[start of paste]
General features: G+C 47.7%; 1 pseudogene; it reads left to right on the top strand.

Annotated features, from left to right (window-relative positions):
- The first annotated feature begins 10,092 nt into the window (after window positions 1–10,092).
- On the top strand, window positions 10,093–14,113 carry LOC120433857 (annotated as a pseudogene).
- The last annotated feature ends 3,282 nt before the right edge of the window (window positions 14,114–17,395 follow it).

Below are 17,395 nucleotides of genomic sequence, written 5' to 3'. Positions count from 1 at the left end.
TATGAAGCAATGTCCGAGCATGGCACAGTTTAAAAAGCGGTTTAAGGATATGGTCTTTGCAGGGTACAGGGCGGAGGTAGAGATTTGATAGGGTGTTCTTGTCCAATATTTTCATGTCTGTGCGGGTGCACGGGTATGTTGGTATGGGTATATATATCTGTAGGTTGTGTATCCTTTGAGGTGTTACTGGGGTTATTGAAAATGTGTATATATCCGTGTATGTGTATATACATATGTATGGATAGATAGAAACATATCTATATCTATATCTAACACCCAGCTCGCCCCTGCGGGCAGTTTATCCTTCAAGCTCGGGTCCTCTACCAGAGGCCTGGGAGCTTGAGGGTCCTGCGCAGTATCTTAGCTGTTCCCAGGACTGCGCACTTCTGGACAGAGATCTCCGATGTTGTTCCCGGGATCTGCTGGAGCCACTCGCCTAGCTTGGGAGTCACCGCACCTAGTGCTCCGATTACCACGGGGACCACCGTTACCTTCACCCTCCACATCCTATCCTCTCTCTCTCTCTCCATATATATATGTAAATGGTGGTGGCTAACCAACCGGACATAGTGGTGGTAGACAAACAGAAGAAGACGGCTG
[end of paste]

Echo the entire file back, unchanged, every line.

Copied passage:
General features: G+C 47.7%; 1 pseudogene; it reads left to right on the top strand.

Annotated features, from left to right (window-relative positions):
- The first annotated feature begins 10,092 nt into the window (after window positions 1–10,092).
- On the top strand, window positions 10,093–14,113 carry LOC120433857 (annotated as a pseudogene).
- The last annotated feature ends 3,282 nt before the right edge of the window (window positions 14,114–17,395 follow it).

Below are 17,395 nucleotides of genomic sequence, written 5' to 3'. Positions count from 1 at the left end.
TATGAAGCAATGTCCGAGCATGGCACAGTTTAAAAAGCGGTTTAAGGATATGGTCTTTGCAGGGTACAGGGCGGAGGTAGAGATTTGATAGGGTGTTCTTGTCCAATATTTTCATGTCTGTGCGGGTGCACGGGTATGTTGGTATGGGTATATATATCTGTAGGTTGTGTATCCTTTGAGGTGTTACTGGGGTTATTGAAAATGTGTATATATCCGTGTATGTGTATATACATATGTATGGATAGATAGAAACATATCTATATCTATATCTAACACCCAGCTCGCCCCTGCGGGCAGTTTATCCTTCAAGCTCGGGTCCTCTACCAGAGGCCTGGGAGCTTGAGGGTCCTGCGCAGTATCTTAGCTGTTCCCAGGACTGCGCACTTCTGGACAGAGATCTCCGATGTTGTTCCCGGGATCTGCTGGAGCCACTCGCCTAGCTTGGGAGTCACCGCACCTAGTGCTCCGATTACCACGGGGACCACCGTTACCTTCACCCTCCACATCCTATCCTCTCTCTCTCTCTCCATATATATATGTAAATGGTGGTGGCTAACCAACCGGACATAGTGGTGGTAGACAAACAGAAGAAGACGGCTG